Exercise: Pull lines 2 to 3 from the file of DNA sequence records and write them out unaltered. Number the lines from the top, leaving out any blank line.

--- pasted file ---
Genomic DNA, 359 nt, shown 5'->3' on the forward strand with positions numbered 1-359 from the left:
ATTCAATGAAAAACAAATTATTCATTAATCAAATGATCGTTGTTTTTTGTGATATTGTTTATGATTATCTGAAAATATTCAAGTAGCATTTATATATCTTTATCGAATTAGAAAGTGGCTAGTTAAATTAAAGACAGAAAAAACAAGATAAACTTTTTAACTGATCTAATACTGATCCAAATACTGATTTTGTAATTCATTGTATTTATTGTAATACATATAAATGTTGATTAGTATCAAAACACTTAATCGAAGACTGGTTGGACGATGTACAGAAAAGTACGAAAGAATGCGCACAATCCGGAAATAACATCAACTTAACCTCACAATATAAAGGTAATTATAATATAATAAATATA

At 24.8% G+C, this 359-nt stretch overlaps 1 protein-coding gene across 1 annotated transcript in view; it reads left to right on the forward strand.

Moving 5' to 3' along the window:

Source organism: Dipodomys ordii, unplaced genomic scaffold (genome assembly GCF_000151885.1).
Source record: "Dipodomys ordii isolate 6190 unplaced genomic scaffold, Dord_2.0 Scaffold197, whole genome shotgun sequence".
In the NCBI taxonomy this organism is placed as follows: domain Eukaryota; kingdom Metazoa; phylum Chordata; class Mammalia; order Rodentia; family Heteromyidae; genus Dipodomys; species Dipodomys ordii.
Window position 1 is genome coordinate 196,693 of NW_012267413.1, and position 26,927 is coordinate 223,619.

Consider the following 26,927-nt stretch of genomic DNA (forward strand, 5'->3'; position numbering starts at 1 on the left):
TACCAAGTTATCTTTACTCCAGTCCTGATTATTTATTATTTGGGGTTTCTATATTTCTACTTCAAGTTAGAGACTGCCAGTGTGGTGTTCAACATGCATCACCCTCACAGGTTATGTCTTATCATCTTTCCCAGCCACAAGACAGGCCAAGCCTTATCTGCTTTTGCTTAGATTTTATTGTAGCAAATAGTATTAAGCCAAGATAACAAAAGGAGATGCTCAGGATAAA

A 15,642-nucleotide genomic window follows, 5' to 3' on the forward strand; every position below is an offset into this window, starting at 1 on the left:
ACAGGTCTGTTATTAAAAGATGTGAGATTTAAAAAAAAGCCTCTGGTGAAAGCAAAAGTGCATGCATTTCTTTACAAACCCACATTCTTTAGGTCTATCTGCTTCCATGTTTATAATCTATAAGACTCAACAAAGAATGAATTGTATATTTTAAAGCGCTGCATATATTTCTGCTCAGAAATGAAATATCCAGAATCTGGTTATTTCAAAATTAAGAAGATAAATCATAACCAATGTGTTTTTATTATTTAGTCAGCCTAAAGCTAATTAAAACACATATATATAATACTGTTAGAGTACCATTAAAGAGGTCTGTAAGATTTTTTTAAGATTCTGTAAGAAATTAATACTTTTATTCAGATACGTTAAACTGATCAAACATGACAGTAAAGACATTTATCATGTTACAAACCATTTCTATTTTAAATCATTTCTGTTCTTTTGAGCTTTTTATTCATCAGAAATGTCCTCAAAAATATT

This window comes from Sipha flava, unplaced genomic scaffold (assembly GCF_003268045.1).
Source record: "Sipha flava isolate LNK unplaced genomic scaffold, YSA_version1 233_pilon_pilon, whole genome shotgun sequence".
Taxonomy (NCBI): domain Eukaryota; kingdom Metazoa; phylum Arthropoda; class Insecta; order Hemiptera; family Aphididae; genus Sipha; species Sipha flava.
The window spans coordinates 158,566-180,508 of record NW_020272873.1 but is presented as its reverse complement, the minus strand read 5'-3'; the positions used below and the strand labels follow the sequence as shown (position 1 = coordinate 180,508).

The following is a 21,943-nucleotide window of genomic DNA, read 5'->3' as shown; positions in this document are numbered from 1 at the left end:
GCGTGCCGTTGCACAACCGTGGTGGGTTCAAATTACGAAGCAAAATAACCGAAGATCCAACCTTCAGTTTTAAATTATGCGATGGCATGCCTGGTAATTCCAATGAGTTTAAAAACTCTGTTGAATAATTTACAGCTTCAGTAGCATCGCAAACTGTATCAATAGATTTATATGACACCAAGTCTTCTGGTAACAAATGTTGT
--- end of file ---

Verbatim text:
ATTCAATGAAAAACAAATTATTCATTAATCAAATGATCGTTGTTTTTTGTGATATTGTTTATGATTATCTGAAAATATTCAAGTAGCATTTATATATCTTTATCGAATTAGAAAGTGGCTAGTTAAATTAAAGACAGAAAAAACAAGATAAACTTTTTAACTGATCTAATACTGATCCAAATACTGATTTTGTAATTCATTGTATTTATTGTAATACATATAAATGTTGATTAGTATCAAAACACTTAATCGAAGACTGGTTGGACGATGTACAGAAAAGTACGAAAGAATGCGCACAATCCGGAAATAACATCAACTTAACCTCACAATATAAAGGTAATTATAATATAATAAATATA

At 24.8% G+C, this 359-nt stretch overlaps 1 protein-coding gene across 1 annotated transcript in view; it reads left to right on the forward strand.